Marcus Mariota and Misleading Metrics

[dt_divider style=”thick” /]In the aftermath of Monday night’s contest between the Houston Texans and Tennessee Titans, several people have pointed out the outstanding numbers Titans quarterback Marcus Mariota compiled in a losing effort:

Anyway you slice it, those numbers are crazy. While sports-analytics nerd (his words, not mine) Adam Steele pointed out that Adjusted Net Yards / Attempt, which includes Mariota’s six sacks taken, does a better job capturing his overall value, Mariota’s ANY/A comes out to 10.3, still an excellent total. For reference, New Orleans Saints QB and MVP frontrunner Drew Brees leads the NFL with a 9.7 ANY/A.

So if Mariota performed so well, why didn’t the Titans score more than 17 points?

Empty Yards and Completions

First, it’s important to note what Mariota’s 22 of 23 for 303 yards statline includes—and what it doesn’t. It includes Mariota going five of six for 64 yards in what amounts to garbage time—a drive that started with less than two minutes left, at his own nine yard line, with a 17-point deficit. It does not include the six sacks for 43 yards Mariota took. And these sacks were killer:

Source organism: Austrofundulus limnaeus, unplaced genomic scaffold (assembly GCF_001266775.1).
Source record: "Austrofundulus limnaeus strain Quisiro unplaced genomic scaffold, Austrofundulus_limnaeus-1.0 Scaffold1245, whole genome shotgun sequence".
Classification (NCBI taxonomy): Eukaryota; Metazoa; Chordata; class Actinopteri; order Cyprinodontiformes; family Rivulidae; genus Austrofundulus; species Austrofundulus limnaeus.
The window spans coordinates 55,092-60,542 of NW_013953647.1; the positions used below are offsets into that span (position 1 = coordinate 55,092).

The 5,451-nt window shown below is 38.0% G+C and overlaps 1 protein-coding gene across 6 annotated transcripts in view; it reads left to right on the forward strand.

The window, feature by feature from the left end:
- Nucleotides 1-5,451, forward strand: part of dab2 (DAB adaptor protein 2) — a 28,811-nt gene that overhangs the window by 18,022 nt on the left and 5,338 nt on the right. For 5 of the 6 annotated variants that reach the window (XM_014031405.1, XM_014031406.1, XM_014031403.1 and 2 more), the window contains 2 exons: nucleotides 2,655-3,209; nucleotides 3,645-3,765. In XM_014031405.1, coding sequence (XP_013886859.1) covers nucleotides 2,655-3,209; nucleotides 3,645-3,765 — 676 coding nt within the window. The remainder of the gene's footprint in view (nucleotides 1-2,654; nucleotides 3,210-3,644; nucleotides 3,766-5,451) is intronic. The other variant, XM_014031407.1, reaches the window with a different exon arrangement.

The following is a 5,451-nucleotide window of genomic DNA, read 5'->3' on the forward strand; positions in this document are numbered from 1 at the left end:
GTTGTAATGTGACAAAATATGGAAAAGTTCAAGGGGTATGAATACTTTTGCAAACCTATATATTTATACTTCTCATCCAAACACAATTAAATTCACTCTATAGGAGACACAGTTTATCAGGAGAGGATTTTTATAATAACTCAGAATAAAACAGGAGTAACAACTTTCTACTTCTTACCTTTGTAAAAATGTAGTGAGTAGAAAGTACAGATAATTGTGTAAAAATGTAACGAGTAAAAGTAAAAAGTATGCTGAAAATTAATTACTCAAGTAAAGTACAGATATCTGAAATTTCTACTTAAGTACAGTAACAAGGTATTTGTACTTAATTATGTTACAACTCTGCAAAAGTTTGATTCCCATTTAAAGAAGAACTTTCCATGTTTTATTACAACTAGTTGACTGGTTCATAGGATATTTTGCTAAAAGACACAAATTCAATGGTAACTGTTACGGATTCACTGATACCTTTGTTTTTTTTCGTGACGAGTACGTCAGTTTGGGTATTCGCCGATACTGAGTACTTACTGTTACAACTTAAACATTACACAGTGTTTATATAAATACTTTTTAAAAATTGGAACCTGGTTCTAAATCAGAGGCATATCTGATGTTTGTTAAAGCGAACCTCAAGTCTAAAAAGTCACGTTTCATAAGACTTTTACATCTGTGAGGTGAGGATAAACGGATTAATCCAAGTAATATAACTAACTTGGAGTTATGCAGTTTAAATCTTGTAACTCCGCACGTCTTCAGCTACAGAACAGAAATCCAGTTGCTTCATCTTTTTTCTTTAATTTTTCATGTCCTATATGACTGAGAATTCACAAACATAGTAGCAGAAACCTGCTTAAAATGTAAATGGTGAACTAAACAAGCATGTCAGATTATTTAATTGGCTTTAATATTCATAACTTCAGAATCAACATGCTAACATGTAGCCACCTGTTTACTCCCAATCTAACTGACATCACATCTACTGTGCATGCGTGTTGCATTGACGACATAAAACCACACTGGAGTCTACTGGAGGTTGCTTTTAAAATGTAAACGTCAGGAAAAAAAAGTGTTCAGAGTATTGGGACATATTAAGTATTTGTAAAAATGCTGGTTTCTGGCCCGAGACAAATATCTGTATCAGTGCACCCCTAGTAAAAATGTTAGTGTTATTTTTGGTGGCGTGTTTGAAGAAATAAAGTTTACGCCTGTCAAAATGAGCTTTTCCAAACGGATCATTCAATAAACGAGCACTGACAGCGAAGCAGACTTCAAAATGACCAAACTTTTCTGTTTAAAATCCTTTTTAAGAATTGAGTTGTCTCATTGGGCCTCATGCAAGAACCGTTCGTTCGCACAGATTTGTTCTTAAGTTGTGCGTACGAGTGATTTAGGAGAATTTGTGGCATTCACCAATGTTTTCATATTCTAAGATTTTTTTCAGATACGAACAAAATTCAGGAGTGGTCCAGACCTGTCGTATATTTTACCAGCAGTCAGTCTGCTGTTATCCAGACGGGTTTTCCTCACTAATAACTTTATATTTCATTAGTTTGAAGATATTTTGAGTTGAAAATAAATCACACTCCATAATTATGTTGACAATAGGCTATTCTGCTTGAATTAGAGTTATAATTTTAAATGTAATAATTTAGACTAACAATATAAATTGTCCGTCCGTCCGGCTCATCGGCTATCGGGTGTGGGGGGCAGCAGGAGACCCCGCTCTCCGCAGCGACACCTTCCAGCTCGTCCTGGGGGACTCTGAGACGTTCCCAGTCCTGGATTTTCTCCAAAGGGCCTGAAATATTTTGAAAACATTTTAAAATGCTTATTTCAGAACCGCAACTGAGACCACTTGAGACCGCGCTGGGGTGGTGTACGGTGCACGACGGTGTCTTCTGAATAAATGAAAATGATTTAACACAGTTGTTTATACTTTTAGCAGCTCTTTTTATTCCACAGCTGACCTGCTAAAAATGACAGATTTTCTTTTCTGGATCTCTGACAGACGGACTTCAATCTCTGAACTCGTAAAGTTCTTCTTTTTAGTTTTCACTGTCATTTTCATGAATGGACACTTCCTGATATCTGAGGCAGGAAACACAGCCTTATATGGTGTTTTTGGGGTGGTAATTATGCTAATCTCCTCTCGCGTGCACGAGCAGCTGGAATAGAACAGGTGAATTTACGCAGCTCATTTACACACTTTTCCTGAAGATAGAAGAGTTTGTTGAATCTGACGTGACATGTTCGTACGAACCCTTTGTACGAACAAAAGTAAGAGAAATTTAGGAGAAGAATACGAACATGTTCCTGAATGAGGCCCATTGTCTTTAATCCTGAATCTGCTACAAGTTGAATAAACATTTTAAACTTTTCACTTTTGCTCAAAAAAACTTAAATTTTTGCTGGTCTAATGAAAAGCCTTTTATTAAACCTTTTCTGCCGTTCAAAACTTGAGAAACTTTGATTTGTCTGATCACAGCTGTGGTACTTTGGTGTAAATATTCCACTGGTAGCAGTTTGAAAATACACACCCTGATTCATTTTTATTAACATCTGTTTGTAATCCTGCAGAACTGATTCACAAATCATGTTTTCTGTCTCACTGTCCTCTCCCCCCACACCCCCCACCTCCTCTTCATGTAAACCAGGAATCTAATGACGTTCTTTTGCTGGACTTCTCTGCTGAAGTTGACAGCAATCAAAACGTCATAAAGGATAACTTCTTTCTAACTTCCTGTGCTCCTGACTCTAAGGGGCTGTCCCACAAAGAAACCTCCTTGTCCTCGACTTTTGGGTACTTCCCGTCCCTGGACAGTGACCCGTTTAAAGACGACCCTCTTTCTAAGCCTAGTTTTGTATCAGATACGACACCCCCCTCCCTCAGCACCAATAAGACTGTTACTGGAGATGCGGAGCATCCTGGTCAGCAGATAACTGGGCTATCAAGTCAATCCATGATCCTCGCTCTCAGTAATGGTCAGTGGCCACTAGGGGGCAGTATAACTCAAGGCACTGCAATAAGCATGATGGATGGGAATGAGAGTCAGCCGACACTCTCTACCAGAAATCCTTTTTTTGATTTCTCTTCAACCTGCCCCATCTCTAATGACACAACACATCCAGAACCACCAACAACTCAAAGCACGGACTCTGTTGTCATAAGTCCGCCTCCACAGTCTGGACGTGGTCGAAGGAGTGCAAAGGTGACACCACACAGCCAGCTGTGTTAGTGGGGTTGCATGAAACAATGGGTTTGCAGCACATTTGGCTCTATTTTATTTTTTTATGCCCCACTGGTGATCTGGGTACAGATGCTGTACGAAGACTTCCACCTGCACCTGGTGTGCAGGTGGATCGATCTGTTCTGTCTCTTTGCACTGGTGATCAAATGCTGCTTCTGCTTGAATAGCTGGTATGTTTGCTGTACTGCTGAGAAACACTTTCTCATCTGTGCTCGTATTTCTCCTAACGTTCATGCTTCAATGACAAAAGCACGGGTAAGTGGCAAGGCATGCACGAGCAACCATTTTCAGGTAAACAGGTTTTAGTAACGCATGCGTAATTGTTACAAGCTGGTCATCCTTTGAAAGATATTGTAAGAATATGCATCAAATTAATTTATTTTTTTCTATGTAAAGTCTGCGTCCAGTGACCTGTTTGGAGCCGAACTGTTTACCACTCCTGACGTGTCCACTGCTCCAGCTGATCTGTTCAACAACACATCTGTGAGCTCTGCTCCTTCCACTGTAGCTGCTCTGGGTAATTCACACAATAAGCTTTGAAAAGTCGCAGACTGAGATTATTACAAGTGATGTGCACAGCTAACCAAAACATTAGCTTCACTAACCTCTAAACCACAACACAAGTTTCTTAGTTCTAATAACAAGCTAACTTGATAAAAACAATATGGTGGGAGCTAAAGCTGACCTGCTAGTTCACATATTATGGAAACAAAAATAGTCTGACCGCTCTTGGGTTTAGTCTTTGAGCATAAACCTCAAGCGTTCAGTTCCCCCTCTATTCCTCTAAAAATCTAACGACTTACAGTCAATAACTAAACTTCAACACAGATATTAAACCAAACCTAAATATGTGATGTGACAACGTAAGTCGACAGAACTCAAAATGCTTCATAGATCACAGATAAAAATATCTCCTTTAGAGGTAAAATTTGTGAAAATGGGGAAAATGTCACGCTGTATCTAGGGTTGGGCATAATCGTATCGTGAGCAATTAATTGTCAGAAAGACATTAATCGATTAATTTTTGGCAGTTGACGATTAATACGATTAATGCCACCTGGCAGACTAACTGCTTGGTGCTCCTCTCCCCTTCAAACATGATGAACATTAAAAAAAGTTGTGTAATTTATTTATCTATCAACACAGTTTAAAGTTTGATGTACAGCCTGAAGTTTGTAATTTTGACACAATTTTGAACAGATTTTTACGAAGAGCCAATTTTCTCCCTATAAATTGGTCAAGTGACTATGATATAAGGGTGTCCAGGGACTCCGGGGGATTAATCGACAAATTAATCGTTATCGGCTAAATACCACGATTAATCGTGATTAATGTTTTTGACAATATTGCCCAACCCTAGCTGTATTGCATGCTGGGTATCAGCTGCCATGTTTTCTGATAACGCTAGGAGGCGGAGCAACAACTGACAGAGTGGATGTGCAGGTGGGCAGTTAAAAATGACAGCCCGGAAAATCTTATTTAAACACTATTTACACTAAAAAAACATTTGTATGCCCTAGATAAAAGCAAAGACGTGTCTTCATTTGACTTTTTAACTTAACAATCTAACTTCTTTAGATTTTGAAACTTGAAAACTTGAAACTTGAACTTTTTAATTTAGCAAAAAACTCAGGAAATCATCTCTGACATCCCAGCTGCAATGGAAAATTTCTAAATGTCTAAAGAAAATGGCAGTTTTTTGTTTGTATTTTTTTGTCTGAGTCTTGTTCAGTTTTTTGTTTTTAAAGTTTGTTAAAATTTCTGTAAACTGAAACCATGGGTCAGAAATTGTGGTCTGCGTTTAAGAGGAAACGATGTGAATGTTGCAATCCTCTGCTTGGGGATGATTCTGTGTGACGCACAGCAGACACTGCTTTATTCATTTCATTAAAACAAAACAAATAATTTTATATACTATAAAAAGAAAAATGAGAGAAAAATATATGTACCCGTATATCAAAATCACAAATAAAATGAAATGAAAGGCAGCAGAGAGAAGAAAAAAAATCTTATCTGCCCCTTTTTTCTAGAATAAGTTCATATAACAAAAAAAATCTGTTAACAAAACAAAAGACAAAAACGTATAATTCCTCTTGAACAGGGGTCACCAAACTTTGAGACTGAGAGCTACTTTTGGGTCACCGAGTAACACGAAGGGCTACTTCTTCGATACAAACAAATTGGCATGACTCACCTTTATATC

That’s right—all six sacks led immediately to punts or led to long-yardage situations that resulted in punts. Six sacks, five drives killed. While the negative yardage factors into ANY/A, and the extra plays into the denominator, it sells short the effect negative plays have on drives. An eight-yard loss and an eight-yard gain are not equal. The gain might convert a first down or set up a 2nd-and-2, but once the offense gets the first down, the O and D start back at square one: first and 10. An eight-yard loss is practically a drive killer, dramatically reducing the chance of converting a first down and virtually handling the ball to the other team. Rarely is this effect as dramatically shown as it was Monday night.